One of my usual haunts is the Discovery Institute's (DI) Evolution 'News' and Views (E'N'V) site. On it I read about all the cutting edge marketing the DI spews forth, offering much more Views than anything resembling News. Caught this one "Peer-Reviewed Article on Transposable Elements Cites "Irreducible Complexity" and Other "Teleologic" Factors" and it drives a question, at least from my point of view, is this article really peer-reviewed?
The article little casey luskin is referencing is one posted in 'eLS', which is a online cite-able source published by Wiley as part of their Wiley Online Library. One point to make, there is nothing in the Wiley Online Library that requires submissions for publication to be peer-reviewed, absolutely nothing. So the fact it is available to be cited through Wiley doesn't mean that it is actually peer-reviewed, it also doesn't mean anyone has cited it as a reference. So by what standard does little casey support this being a 'peer-reviewed' paper? Absolutely none. Little casey calls it peer-reviewed, but that doesn't mean it's actually peer-reviewed by the same standard actual science papers are peer-reviewed.
Over recent years the DI has been self-identifying a small number of papers as peer-reviewed, but the reality is their peer-review process is considerably different than the scientific community's peer-review process. We've noted it time and time again, and frequently used this quote from Dr. Chancey, Chair of the Religious Studies Department at SMU said:
"Many religious groups-Christian and other-do not regard evolutionary theory as a threat. For many people of faith, science and religion go hand in hand. When scholars criticize ID, they are not attacking religion. They are only asking ID proponents to be transparent in their agenda, accurate about their representations of scholarship, and willing to play by the same rules of peer review and quality control that legitimate scholars and scientists around the world follow every day."I added the underline to make my point. ID 'theorists' would be welcome to submit their work for peer review if they are willing to play by the same rules. So again, by what standard does little casey support his claim of peer-review? He doesn't. Which leads me to believe that there is no standard!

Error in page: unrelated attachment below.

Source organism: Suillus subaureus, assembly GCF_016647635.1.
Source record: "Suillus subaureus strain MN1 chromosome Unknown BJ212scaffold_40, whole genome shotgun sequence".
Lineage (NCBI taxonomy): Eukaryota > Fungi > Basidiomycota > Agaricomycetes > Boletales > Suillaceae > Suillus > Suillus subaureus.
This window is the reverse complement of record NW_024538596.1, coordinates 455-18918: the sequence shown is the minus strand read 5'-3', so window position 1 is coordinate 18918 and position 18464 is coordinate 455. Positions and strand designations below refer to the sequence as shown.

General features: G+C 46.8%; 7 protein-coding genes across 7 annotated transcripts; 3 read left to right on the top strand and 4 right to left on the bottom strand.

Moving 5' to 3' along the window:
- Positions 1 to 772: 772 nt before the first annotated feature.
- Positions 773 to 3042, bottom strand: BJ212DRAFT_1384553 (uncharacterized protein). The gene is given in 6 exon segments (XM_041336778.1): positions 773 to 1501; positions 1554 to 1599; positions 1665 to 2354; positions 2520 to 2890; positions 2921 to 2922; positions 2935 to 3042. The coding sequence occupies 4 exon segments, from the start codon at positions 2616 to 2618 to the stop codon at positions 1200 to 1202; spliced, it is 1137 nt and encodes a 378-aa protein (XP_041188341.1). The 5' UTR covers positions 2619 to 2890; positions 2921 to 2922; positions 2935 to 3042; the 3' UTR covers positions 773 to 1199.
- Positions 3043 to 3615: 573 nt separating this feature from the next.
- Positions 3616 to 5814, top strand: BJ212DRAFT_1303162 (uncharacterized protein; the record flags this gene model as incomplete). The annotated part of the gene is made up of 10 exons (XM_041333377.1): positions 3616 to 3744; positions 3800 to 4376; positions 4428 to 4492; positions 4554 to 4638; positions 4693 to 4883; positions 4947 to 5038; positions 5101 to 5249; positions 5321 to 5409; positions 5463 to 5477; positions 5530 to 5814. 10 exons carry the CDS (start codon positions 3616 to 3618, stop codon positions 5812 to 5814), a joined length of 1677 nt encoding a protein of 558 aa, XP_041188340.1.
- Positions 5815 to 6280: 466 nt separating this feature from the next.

Here is another example of using a term, like 'peer-review' and then sneaking in behind it and changing the definition. I've noted in the past that they have been doing this for years by re-defining terms like 'Theory', 'Academic Freedom', and 'Free Speech'. Now we can certainly add 'Peer-Review' to the list.
How the scientific community defines peer-review is surprisingly simple:
"Peer review is the evaluation of work by one or more people of similar competence to the producers of the work (peers). It constitutes a form of self-regulation by qualified members of a profession within the relevant field. Peer review methods are employed to maintain standards of quality, improve performance, and provide credibility." (Wikipedia: Peer-Review)
In other words, your work gets reviewed by others with similar qualifications in the same field, your peers. Is this what happens when the Intelligent Design community peer-reviews? Case in point the Sternberg Peer Review Controversy. While the DI likes to cite the Meyer's paper as 'peer-reviewed', the journal in question rescinded the paper saying that the actual peer-review process was circumvented by Richard Sternberg. In addition, Sternberg did the review in spite of the fact he is unqualified to review any paper on that subject, in other words he's not a qualified peer -- by science's standards. So that tends one to think that the DI's definition of peer-review is more like: